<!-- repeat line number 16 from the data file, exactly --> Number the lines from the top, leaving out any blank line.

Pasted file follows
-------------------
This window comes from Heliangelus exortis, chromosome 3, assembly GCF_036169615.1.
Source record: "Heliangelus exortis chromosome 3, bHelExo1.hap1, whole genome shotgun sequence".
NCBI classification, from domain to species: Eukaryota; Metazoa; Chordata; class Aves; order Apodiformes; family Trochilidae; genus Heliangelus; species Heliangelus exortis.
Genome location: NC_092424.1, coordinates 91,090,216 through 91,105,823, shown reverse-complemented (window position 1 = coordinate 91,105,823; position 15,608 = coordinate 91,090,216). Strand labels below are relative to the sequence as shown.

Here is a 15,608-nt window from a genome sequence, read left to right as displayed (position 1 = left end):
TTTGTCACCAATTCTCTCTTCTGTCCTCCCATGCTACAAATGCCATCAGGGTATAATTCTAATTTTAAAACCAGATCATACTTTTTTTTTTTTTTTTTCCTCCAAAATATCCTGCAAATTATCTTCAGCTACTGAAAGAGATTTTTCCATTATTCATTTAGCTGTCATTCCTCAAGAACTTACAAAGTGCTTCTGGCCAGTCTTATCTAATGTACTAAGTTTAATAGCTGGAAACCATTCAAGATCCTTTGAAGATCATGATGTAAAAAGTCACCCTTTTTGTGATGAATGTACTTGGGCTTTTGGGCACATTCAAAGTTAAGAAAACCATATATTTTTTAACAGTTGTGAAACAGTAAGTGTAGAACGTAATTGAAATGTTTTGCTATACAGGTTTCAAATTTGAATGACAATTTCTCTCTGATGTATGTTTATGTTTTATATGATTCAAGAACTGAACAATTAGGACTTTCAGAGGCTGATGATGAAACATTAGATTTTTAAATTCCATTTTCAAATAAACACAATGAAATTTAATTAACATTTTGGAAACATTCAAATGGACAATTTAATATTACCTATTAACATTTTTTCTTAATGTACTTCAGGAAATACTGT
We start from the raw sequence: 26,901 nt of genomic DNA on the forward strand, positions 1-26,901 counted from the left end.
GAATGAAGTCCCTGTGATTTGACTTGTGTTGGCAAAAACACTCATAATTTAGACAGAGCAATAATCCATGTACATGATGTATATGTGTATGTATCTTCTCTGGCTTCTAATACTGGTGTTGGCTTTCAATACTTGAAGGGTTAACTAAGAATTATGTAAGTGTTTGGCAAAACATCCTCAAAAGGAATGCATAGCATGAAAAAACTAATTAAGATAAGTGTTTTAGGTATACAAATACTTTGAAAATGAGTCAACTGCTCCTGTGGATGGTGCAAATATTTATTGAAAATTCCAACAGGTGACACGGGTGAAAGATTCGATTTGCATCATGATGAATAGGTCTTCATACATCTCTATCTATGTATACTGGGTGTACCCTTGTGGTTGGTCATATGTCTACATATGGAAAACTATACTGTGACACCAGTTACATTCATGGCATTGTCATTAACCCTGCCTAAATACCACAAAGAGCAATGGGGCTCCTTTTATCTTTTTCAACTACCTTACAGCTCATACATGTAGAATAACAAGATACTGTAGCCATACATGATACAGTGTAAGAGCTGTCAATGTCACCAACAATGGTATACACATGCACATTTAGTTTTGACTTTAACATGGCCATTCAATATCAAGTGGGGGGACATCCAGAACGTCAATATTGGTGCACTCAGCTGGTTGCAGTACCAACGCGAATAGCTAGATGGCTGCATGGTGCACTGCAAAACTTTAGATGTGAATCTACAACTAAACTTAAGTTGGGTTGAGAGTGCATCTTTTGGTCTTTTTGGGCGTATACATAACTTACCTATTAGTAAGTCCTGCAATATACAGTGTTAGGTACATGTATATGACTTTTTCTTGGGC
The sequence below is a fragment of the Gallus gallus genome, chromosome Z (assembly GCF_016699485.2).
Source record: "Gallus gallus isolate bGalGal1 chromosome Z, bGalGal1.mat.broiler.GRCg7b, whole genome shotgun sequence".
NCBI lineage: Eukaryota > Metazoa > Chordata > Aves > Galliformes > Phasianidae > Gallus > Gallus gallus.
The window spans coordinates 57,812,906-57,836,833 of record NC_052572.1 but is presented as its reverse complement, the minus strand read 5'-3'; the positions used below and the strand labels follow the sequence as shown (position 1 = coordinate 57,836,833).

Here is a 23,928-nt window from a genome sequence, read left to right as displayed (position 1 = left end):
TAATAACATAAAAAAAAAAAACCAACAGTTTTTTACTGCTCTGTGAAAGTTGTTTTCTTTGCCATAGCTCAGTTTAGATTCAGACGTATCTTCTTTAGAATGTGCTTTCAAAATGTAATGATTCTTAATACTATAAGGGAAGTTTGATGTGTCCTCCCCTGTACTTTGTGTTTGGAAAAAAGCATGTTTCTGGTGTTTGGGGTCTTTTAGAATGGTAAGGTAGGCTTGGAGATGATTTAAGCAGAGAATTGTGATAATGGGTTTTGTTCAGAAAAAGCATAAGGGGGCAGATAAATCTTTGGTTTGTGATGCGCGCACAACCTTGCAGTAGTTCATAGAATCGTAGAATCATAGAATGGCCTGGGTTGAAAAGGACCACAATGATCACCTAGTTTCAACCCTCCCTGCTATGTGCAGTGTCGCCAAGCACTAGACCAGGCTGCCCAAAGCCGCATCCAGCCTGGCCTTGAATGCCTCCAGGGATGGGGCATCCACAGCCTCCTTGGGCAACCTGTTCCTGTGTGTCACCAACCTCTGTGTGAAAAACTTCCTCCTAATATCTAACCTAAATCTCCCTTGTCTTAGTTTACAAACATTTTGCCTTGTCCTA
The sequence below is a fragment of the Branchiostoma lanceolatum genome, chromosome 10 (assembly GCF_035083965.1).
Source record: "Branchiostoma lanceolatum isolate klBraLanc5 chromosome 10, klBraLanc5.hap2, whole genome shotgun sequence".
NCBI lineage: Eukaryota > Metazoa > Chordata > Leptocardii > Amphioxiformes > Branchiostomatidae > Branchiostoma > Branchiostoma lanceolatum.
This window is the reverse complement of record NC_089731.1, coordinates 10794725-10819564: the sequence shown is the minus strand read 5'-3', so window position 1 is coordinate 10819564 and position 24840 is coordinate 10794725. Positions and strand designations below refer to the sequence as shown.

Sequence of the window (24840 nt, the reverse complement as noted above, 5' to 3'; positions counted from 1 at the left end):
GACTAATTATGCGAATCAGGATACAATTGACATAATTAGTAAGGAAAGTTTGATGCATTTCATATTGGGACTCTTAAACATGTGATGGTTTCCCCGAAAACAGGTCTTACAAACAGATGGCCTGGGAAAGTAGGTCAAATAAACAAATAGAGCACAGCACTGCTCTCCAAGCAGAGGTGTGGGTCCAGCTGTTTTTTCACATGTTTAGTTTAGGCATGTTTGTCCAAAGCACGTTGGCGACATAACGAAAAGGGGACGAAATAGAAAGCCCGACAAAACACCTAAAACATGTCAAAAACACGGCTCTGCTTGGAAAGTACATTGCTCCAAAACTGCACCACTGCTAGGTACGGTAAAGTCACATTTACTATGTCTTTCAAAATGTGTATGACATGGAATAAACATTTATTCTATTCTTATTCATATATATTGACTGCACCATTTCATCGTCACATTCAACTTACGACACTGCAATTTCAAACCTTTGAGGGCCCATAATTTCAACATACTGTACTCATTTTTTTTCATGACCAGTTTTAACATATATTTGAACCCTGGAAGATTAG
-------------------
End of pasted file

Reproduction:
Source record: "Branchiostoma lanceolatum isolate klBraLanc5 chromosome 10, klBraLanc5.hap2, whole genome shotgun sequence".